Probing the Earths Outer Core for a Stratified Layer Probing the Earths Outer Core for a Stratified Layer An outstanding question in deep Earth science is the degree to which the mantle and core are not in equilibrium. Disequilibrium processes should result in chemical reactions at the core-mantle boundary (CMB) that give rise to fine-scale outermost core and lowermost mantle layering. Recent geochemical, dynamical, and geomagnetism considerations have supported core-side layering, but such a layer has not been unambiguously imaged. Seismic studies of the outermost core utilize SmKS waves: mantle S-waves that convert to P-waves upon entering the core, reflect m-1 times from the underside of the CMB, then convert back to an S-wave for the final mantle leg. SmKS phases are the only seismic waves that have turning depths in outermost core. Past work indicates reduced P velocities at the top of the outer core. However, SmKS phases can be significantly contaminated by lower mantle heterogeneities, which past work has not adequately accounted for. Also, a stably stratified outer core layer must be less dense, and hence predicts that the velocity of such a layer will be elevated, not decresed. Thus, there is an important need to better image the outermost core, while accounting for anomalous mantle structure.vnd.ms-ex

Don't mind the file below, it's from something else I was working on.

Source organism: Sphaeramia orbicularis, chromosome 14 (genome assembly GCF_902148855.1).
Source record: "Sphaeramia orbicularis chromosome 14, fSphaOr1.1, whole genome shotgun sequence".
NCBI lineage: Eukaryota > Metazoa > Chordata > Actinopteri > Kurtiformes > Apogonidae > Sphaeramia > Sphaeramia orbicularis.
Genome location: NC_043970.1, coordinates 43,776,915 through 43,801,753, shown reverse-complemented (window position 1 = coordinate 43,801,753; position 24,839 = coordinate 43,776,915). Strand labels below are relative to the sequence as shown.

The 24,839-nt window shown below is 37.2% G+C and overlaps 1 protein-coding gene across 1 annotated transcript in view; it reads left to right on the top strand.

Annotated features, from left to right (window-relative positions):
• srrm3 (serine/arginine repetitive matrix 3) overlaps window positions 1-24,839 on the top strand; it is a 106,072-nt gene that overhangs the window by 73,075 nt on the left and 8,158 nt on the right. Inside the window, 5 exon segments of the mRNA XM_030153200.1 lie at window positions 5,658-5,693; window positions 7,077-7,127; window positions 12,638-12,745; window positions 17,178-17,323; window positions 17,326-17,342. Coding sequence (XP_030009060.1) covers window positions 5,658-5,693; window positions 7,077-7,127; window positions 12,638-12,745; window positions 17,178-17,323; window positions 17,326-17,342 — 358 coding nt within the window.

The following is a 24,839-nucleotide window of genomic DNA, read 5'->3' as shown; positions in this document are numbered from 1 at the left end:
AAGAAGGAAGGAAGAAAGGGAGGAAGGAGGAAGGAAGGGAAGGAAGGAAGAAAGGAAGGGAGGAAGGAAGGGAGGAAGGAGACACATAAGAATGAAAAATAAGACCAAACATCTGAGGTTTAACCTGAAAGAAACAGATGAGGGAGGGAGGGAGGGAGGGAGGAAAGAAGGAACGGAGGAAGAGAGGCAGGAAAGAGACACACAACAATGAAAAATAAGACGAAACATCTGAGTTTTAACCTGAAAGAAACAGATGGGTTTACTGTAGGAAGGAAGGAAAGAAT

|Effective start/end date||12/1/09 → 11/30/13|
- National Science Foundation (NSF): $184,271.00
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